In 1964, the Post Painterly Abstraction exhibition at the Los Angeles County Museum and The Art of the Real (1968) held at the Tate Gallery in London, both explored changes in attitude within American painting. This signalled a divorcing of the physical means of art from expressionistic associations, which were considered to continue within representational art. Artists began asserting that the true nature of painting was painting and their aim was to create works that were as real as the real world. Painter Frank Stella who participated in both exhibitions declared ‘my painting is based on the principle that only what can be seen is there… What you see is what you see’.

All these competing ideas created a fertile ground for painters to reconsider their approach towards abstraction. Through these different theories, many painters in Britain would begin to explore the inherent qualities of painting and as a result, many artists in the seventies began focusing on the language of colour, marking, gesture and surface within painting.

The 1970s
Large divisions in the Seventies began to form, between the competing ideas of minimalism, conceptualism and lyrical abstraction. The reduction of painting to its essence appeared to have been achieved, leaving many to question the possibility of paintings’ continued validity. William Tucker, a sculptor, stated at the end of the sixties, that, in his view, sculpture had ‘become a more complex kind of process’, yet painting had ‘become more simple and definable’. While another younger sculptor, David Annesley, stated that painting was primarily concerned with ‘illusory space and colour’, and had seemingly been ‘boiled down to what colours to pick, how to pick them and where to put them’.

It is evident from the publications of the time, that in the seventies, magazine journalism and criticism featured a high level of suspicion and cynicism around the continuation of traditional arts, modernism and abstract painting. The painter Jeremy Moon, writing in the magazine Studio International, claimed that an attempt was being made, ‘partly conscious and partly by default, to undermine belief in the continuing viability of the act of painting’. Painting began losing ground and importance, to new media, which extended the range and attitude of what was considered to be artistic practice. The decade is famous for conceptualism, performance and the introduction of the post-modern, which Charles Harrison had described as being a refreshed call to arms for those who felt disgruntled or rejected by High Modernism.

This friction between the established media and painters would eventually lead to the creation of several artist-led magazines which focused on painting and sculpture. One of these magazines, titled Artscribe, was founded in 1976 and featured many of the painters in this exhibition, including David Sweet who wrote repeatedly for the magazine throughout the 1970s and 1980s.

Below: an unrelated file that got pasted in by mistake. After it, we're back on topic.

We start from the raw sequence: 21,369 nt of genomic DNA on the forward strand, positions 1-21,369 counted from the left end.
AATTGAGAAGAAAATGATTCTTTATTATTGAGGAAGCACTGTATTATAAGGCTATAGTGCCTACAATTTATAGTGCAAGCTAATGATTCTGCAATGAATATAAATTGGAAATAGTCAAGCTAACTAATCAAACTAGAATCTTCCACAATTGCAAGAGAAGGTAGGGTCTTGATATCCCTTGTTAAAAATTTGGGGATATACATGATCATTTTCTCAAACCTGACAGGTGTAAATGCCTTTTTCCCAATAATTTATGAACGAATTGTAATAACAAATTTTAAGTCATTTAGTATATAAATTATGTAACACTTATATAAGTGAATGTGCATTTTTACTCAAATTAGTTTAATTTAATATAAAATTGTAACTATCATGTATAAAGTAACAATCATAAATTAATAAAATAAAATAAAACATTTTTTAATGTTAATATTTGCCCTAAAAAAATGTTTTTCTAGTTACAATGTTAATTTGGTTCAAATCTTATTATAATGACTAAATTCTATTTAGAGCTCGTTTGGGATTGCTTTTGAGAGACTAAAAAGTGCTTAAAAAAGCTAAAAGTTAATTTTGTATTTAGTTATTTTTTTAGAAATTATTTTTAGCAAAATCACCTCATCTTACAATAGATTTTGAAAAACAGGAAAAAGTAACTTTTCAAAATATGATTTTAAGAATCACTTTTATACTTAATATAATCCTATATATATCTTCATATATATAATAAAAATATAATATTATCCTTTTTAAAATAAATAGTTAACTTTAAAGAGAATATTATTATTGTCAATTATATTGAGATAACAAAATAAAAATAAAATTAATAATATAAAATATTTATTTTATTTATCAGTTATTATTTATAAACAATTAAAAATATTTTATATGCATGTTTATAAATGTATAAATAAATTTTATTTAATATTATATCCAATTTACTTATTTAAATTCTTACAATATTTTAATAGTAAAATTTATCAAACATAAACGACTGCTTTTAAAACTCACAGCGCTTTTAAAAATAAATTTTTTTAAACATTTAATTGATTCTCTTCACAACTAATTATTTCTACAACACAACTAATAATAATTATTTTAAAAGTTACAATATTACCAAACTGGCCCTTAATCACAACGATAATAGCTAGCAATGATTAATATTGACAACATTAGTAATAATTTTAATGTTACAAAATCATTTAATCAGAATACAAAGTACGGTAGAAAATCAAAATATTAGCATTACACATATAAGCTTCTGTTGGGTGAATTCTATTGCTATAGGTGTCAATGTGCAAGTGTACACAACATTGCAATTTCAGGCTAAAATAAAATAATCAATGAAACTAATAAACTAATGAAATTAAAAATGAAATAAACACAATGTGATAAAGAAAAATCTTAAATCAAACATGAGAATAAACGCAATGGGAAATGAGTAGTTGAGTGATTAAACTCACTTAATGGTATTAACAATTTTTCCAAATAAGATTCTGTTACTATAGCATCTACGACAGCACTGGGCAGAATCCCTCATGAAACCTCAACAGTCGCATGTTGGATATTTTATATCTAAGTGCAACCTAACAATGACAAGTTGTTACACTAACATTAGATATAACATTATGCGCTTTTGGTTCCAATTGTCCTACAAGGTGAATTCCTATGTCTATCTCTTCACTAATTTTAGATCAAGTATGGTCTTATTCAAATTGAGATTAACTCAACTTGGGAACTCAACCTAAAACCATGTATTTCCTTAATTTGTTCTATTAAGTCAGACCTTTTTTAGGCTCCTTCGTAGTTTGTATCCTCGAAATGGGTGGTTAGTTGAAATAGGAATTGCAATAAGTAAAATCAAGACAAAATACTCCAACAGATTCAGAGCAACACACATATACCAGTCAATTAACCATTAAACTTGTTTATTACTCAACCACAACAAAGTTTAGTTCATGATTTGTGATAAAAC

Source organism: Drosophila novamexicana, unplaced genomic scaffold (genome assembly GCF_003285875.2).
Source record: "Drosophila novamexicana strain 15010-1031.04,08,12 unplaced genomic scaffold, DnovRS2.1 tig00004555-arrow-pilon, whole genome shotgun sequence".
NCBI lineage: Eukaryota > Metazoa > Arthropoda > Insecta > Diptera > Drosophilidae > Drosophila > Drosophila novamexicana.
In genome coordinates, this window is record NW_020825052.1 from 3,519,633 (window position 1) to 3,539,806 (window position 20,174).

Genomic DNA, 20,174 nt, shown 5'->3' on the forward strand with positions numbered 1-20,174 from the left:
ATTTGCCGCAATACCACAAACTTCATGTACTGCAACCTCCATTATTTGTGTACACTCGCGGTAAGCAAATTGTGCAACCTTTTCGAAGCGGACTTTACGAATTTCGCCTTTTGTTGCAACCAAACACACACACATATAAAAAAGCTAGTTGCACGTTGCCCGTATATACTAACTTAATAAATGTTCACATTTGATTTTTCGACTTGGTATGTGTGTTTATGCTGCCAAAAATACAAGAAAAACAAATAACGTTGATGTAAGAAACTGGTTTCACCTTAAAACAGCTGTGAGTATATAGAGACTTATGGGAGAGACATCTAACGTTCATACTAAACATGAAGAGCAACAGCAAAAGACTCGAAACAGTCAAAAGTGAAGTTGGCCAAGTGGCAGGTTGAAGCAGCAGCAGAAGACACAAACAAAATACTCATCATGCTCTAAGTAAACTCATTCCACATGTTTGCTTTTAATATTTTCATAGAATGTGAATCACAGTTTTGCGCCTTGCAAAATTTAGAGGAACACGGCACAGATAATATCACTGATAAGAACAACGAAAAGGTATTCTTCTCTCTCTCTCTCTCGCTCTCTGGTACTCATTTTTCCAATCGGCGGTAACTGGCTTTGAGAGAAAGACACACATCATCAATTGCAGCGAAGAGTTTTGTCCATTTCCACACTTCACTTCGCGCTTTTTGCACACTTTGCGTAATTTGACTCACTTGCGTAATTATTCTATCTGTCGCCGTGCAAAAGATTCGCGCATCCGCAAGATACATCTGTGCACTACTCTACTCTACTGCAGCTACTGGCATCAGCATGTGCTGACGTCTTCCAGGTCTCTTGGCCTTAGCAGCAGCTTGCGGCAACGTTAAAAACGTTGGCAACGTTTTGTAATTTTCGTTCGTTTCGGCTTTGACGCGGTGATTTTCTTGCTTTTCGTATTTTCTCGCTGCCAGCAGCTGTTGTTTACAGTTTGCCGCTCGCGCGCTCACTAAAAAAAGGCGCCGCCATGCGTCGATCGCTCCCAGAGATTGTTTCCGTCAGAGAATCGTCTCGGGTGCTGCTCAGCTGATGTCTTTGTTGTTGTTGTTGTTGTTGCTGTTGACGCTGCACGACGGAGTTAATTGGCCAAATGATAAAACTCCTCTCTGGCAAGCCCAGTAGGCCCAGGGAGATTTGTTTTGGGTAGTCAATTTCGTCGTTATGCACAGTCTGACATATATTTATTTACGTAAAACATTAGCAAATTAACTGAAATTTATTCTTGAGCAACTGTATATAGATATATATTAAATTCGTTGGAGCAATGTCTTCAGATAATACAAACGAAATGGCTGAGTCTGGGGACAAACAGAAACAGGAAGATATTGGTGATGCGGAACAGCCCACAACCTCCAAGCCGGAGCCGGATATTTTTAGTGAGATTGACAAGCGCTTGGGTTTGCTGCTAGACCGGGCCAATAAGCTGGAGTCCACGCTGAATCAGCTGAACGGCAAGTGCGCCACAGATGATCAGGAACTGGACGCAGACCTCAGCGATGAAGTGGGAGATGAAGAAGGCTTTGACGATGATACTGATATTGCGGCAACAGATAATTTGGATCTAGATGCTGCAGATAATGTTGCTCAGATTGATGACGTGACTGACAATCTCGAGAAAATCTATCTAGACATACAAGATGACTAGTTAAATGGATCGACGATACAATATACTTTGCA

It is also notable that all the painters in this exhibition maintained careers as teachers in Fine Art higher education whilst being practicing artists. Several, including Clyde Hopkins, Jeff Dellow, David Sweet, Simon Lewis and Vanessa Jackson progressed to the roles of ‘Head of painting’, ‘Head of department’ or even ‘Pro-Vice Chancellor’.

In 1970, the National Council for Diplomas in Art and Design stated that the study of Fine Art should not be defined in terms of a specific medium, which left it up to individual colleges to decide the chief area of study (HMSO 1970, 8). Along with this reform, and the expanding range of media as well as the conceptualisation of arts practice through groups such as Art & Language and their Arts Theory Course, drawing, painting and sculpture were no longer officially considered to be essentials. The importance of teaching painting was questioned, and it became a new challenge for these educators to implement something that would introduce students to the value of painting but in a way that was viewed as educationally credible. This led to workshops and projects becoming an important part of Fine Art higher education.

The 1980s
At the beginning of the decade, The Hayward Annual exhibition in 1980, featured 18 painters chosen by John Hoyland for their contribution to developments in art in Britain during the preceding two decades. Hoyland described the artists he chose as sharing a belief that painting had a directness and responsiveness which offered an ability to create ‘magical fusions’. Hoyland described this as the ‘timely, coming out of abstract art after its period of suffering in the wilderness’. Hoyland believed that ‘real art’ evaded easy description, and that the paintings he offered up to the viewer would take time to reveal themselves, stating that, ‘Paintings are there to be experienced’ and that they are ‘not to be reasoned with, they are not to be understood, they are to be recognised’. John Mclean wrote in 1982, that, in confronting art, as opposed to making a study of it, it is always direct. He felt that historical, sociological or philosophical questions were only relevant after the initial confrontation.

However, with later exhibitions such as the New Spirit in Painting (1981) there was a sense of a broader and more inclusive attitude to what was perceived as being artistically valid. The New Spirit was characterised by a return to the figurative as a prime concern for painters, and there were many other exhibitions that played an equally important role in contributing to the return of the figurative in Britain just prior to this, at the end of the 1970s. These included New Art New York (1979) at the Hayward Gallery, and Gerhard Richter (1979) at the Whitechapel Gallery, as well as coverage of American New Image Painters. All these offered inventive examples of ways of blurring the distinctions between abstraction and representation. Stuart Morgan, writing in 1983, explained his view that recent image painting emphasised a fixed equation of ‘Dying abstraction + conceptualism = Image’. Yet for many, such as Tim Allen, the worst aspects of ‘New Imagery’ seem to have been ‘identical to the worst aspects of 1970s abstraction: undernourished, unrealised, plagiaristic, over-burned with preconceptualisation’.

In the face of all these developments, the painters exhibited here individually contemplated how to expand the range of what was possible in painting, and they did this through synthesising or rejecting what was on offer in the milieu of influences in the world of contemporary painting. I hope that this exhibition, will serve as an example of how thirteen painters found ‘the dynamic and real reason for making abstract art’.